Selective schooling and long-term health
Education has long been regarded as important for adult health and health inequalities. Given that policy influences the amount, quality, and distribution of education, it is important to study to what degree education impacts health.
One difficulty is that controlled experimental studies for long-term outcomes like adult health are impractical, and this means we rely on observational studies. However, because background socio-economic characteristics are key drivers of education, confounding is a major issue in observational studies that is difficult to account for and because those attending different types of school will differ it may be their background rather than schooling that affects adult health.
Natural experiments provide a way around this by controlling for confounding more through design rather than statistical control. Historically, state selective schools (grammar and senior secondary in England and Scotland, respectively) chose students based on scores from tests given at the end of primary schooling, around age 11. This opens up the possibility of a natural experiment, as those with similar test scores who fell one side or the other of the cut-off are likely to have a similar range of background characteristics, but attended different schools as if randomised.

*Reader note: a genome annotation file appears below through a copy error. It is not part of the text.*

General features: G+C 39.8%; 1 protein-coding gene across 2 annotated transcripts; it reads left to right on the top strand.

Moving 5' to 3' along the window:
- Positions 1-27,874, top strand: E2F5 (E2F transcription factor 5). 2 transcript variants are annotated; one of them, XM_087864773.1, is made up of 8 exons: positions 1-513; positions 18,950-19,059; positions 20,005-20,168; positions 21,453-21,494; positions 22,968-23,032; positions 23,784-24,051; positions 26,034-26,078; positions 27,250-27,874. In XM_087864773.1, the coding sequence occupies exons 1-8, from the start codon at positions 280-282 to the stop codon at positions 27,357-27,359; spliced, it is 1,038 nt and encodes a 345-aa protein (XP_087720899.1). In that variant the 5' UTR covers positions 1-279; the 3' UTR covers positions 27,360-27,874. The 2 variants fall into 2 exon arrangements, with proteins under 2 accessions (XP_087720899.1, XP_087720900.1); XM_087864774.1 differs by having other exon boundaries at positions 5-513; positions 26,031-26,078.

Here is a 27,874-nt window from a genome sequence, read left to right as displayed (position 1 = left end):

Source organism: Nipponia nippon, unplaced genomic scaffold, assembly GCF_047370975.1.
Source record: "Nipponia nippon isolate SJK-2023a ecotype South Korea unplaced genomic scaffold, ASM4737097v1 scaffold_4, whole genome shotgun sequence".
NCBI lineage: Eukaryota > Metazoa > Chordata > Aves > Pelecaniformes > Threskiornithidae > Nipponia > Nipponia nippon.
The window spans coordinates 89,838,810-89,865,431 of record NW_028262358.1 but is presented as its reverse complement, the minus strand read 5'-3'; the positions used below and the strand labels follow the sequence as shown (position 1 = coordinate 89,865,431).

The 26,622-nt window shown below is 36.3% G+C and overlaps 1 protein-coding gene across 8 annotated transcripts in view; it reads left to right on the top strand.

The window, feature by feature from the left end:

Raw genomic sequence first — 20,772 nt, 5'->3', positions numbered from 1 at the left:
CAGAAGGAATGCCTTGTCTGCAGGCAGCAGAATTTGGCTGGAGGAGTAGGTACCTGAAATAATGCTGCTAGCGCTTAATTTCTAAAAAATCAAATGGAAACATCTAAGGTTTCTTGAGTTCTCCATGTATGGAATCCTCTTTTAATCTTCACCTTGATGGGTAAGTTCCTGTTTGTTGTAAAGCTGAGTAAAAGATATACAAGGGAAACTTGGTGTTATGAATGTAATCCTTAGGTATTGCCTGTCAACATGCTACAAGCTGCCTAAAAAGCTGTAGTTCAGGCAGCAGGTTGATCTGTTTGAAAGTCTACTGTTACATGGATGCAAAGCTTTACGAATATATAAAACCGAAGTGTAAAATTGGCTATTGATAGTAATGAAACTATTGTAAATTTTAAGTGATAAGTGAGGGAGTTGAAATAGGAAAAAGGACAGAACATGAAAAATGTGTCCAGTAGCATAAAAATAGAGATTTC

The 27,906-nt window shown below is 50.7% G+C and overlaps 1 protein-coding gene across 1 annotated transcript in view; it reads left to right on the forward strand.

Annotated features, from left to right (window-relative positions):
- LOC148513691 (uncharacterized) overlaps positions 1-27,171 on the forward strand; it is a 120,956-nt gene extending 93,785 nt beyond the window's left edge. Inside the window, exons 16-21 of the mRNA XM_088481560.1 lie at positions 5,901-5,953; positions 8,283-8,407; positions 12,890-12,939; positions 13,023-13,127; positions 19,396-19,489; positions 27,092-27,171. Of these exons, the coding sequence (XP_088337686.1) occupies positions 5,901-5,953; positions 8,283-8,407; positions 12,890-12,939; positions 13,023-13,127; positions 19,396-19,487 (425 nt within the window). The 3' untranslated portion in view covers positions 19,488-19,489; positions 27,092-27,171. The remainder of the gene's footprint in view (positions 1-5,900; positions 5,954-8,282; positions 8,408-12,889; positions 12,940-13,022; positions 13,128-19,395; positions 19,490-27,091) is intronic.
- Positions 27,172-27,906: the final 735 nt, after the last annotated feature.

Such a situation is ideal for a regression discontinuity study. Previous research has used this method with the Aberdeen Children of the 1950s cohort to assess selective schooling’s impact on economic outcomes. It showed that selective schooling increased the length of education, the likelihood of getting higher qualifications, and the likelihood of having a professional occupation. However, selective schooling only slightly increased income for women and did not increase income for men.
The Aberdeen Children of the 1950s cohort is a large population with extensive early-life records of schooling and socio-demographics, and follow-up later in life. This allows evaluation of the natural experiment in schooling assignment, and here we propose to analyse the effect of this assignment on long-term health.
Grammar schooling is a perennial topic of interest, and at the time of writing (Autumn 2016) it is back on the political agenda in England. This study is about the impact of increased length of education, with the selection process of grammar schooling in the 1960s providing a natural experiment and allowing us to get closer to a causal effect of increased schooling.
Recent reforms in England mean that pupils are expected to continue in education or training up to 18, an extension of the school leaving age by 2 years. This is coupled with the huge increase in recent years in higher education participation.
Knowing whether these increases in education may have benefits for health is an important question as they affect large numbers of people. Moreover, if education does have benefits for health, then investing in more education in those presently disengaging early may be one possible way of reducing health inequalities. Of course one study cannot answer this question definitively, but this study adds to the literature using natural experiments to assess education’s impact.
Frank Popham (lead researcher) University of Glasgow
Corri Black University of Aberdeen
Michelle Hilton Boon University of Glasgow
Jessica Butler University of Aberdeen
Peter Craig University of Glasgow
Chris Dibben University of Edinburgh
Ruth Dundas University of Glasgow
Marjorie Johnston University of Aberdeen